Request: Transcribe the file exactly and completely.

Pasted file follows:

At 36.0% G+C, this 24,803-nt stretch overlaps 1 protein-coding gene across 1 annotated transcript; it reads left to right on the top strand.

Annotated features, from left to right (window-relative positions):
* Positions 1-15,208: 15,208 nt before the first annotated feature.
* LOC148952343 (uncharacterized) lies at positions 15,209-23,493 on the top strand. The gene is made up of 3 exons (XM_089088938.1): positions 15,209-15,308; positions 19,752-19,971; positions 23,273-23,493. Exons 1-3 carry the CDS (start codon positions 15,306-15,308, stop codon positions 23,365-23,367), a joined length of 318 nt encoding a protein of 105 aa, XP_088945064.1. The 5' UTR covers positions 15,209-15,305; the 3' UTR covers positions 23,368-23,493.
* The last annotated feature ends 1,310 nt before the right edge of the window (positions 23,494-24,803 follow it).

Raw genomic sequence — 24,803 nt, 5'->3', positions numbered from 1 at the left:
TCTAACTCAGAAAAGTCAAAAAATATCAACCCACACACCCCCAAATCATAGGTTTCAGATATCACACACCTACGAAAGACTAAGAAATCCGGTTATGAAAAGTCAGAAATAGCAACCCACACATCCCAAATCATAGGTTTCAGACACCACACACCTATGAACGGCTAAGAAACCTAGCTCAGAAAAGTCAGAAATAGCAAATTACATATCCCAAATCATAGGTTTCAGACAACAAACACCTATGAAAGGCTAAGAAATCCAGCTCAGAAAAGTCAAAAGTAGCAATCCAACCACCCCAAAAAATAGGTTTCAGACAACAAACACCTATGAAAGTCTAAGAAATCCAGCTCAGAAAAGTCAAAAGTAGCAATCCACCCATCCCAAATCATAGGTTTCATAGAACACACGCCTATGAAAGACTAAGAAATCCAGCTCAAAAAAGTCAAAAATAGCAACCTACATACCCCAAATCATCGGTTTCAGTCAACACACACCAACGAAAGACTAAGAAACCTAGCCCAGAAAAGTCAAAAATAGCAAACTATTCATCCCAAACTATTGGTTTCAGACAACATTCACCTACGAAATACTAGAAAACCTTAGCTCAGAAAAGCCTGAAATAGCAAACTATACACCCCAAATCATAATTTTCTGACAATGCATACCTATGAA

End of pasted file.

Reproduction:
At 36.0% G+C, this 24,803-nt stretch overlaps 1 protein-coding gene across 1 annotated transcript; it reads left to right on the top strand.

Annotated features, from left to right (window-relative positions):
* Positions 1-15,208: 15,208 nt before the first annotated feature.
* LOC148952343 (uncharacterized) lies at positions 15,209-23,493 on the top strand. The gene is made up of 3 exons (XM_089088938.1): positions 15,209-15,308; positions 19,752-19,971; positions 23,273-23,493. Exons 1-3 carry the CDS (start codon positions 15,306-15,308, stop codon positions 23,365-23,367), a joined length of 318 nt encoding a protein of 105 aa, XP_088945064.1. The 5' UTR covers positions 15,209-15,305; the 3' UTR covers positions 23,368-23,493.
* The last annotated feature ends 1,310 nt before the right edge of the window (positions 23,494-24,803 follow it).

Raw genomic sequence — 24,803 nt, 5'->3', positions numbered from 1 at the left:
TCTAACTCAGAAAAGTCAAAAAATATCAACCCACACACCCCCAAATCATAGGTTTCAGATATCACACACCTACGAAAGACTAAGAAATCCGGTTATGAAAAGTCAGAAATAGCAACCCACACATCCCAAATCATAGGTTTCAGACACCACACACCTATGAACGGCTAAGAAACCTAGCTCAGAAAAGTCAGAAATAGCAAATTACATATCCCAAATCATAGGTTTCAGACAACAAACACCTATGAAAGGCTAAGAAATCCAGCTCAGAAAAGTCAAAAGTAGCAATCCAACCACCCCAAAAAATAGGTTTCAGACAACAAACACCTATGAAAGTCTAAGAAATCCAGCTCAGAAAAGTCAAAAGTAGCAATCCACCCATCCCAAATCATAGGTTTCATAGAACACACGCCTATGAAAGACTAAGAAATCCAGCTCAAAAAAGTCAAAAATAGCAACCTACATACCCCAAATCATCGGTTTCAGTCAACACACACCAACGAAAGACTAAGAAACCTAGCCCAGAAAAGTCAAAAATAGCAAACTATTCATCCCAAACTATTGGTTTCAGACAACATTCACCTACGAAATACTAGAAAACCTTAGCTCAGAAAAGCCTGAAATAGCAAACTATACACCCCAAATCATAATTTTCTGACAATGCATACCTATGAA